The Tesla Model 3 was revealed 19 months ago, promising access to the fun and futuristic world of Tesla’s high-end electric cars at a relatively affordable price. The car’s been hyped, speculated about, discussed to exhaustion and obsessed over since it was unveiled last summer. But few people have driven one without Tesla’s corporate supervision—until now.
Elon Musk and company made good on their promises to put Model 3s in customers’ driveways in 2017, albeit narrowly. While the very first cars went to employees, in the final days of the year a large batch of early builds were delivered to regular, civilian customers who had no professional affiliation to Tesla and pre-ordered them months ago.
Any way you look at it, the Model 3's a big deal. It’s the make-or-break mainstream, volume car for Tesla, and its hype and sexiness could potentially make electric cars catch on in a way more boring ones won’t. And while Tesla itself isn’t really loaning cars out to the media on a large scale yet, we had to know if the Model 3 could live up to all that hype.
So we asked the internet if any Model 3 owners would let us drive their car. Fourteen people responded, and I got with one who lived in the Los Angeles area near me and was willing to let me check out his.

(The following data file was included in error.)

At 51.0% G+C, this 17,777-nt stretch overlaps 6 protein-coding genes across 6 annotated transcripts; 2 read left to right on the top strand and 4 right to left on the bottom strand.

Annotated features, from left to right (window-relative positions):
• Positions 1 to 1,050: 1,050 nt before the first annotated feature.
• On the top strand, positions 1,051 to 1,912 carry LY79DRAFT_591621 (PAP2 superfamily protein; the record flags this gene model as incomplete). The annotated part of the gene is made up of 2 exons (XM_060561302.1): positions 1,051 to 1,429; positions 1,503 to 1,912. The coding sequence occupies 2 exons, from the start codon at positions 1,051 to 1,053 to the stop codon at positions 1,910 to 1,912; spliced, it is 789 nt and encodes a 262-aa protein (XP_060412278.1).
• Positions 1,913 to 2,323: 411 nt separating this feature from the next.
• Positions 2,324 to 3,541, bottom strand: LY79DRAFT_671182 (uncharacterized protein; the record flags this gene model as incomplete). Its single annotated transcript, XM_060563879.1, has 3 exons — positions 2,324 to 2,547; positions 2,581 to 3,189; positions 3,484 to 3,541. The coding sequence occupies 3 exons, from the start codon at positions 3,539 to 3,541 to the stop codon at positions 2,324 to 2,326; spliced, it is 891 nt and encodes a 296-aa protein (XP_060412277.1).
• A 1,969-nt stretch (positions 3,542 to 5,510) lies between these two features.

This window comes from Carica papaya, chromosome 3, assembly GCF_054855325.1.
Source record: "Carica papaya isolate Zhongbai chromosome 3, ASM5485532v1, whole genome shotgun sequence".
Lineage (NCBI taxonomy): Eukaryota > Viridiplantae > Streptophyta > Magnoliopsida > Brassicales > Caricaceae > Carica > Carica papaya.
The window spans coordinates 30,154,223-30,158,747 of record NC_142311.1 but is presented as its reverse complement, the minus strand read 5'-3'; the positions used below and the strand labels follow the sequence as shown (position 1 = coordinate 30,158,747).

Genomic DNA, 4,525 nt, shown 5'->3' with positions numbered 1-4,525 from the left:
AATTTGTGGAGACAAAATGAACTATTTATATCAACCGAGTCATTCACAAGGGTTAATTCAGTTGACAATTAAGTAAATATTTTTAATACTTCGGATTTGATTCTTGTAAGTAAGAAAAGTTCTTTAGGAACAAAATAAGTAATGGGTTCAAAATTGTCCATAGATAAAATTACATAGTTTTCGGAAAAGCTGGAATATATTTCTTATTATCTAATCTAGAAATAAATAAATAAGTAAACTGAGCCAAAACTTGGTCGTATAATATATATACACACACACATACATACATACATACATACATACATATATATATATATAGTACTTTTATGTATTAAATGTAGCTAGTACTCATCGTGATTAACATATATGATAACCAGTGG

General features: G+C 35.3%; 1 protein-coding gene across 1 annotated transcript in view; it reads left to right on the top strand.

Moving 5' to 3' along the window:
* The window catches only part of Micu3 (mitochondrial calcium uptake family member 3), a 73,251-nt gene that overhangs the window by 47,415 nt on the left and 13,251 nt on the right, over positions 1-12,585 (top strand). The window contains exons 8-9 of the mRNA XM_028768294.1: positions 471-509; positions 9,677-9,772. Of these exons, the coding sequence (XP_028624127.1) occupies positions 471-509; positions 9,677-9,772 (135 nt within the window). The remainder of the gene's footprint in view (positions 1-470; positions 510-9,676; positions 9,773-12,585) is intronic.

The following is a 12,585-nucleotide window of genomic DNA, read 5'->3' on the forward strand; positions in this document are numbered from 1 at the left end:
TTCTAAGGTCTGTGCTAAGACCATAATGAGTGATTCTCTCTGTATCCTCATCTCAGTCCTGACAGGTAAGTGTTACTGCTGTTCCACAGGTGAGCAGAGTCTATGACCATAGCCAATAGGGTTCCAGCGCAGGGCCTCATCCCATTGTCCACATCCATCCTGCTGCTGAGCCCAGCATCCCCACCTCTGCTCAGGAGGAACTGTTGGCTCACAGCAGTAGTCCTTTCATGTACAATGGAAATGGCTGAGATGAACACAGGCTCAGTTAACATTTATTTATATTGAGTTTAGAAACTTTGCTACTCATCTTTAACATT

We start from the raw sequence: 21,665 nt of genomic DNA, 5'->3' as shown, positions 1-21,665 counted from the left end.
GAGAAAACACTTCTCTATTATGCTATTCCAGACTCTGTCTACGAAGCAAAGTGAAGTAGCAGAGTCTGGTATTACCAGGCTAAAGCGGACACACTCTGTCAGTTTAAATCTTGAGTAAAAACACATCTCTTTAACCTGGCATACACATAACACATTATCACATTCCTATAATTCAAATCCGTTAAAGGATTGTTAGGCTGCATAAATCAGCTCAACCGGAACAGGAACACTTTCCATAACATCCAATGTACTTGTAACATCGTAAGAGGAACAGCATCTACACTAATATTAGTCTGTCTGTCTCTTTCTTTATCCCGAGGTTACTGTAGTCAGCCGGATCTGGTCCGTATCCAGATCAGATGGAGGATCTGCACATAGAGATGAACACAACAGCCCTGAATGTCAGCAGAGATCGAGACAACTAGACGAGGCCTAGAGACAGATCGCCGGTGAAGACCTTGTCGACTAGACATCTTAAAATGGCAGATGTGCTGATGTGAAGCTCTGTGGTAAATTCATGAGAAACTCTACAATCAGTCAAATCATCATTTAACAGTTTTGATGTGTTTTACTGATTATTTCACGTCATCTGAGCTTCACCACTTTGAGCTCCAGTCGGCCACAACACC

What resulted is the one of the first independent, non-Tesla supervised or Tesla-sourced Model 3 tests you’ll read anywhere. And while we scored a few hours with the car, and a fuller long-term review and road trip test are hopefully coming soon, it doesn’t take long to figure out what this car’s all about. The Tesla Model 3 is cohesive in design and composed on the road—but it’s also the closest anyone has come to making a smartphone on wheels.
(Full Disclosure: We were granted access to the car featured in this story by its owner Mason McLead, VP of Engineering at Fair, which is a car leasing service you access entirely through a phone app. McLead’s not professionally or officially affiliated with Tesla in any way other than being a customer.)
The way the Model 3 looks and feels is unequivocally sterile. Whether you find that refreshingly simple or oppressively boring will depend on your own sense of style, but the Model 3 acts more like a tool than a toy. Between the abundance of glass and absence of a gauge cluster, you’re barely even aware of the car as you’re driving it. And when Autopilot’s working, I guess you’re more minding it than driving it.
But that’s not a bad thing, and this most certainly isn’t a bad car. It’s actually quite good. And right now, it’s as unique as it is easy to use.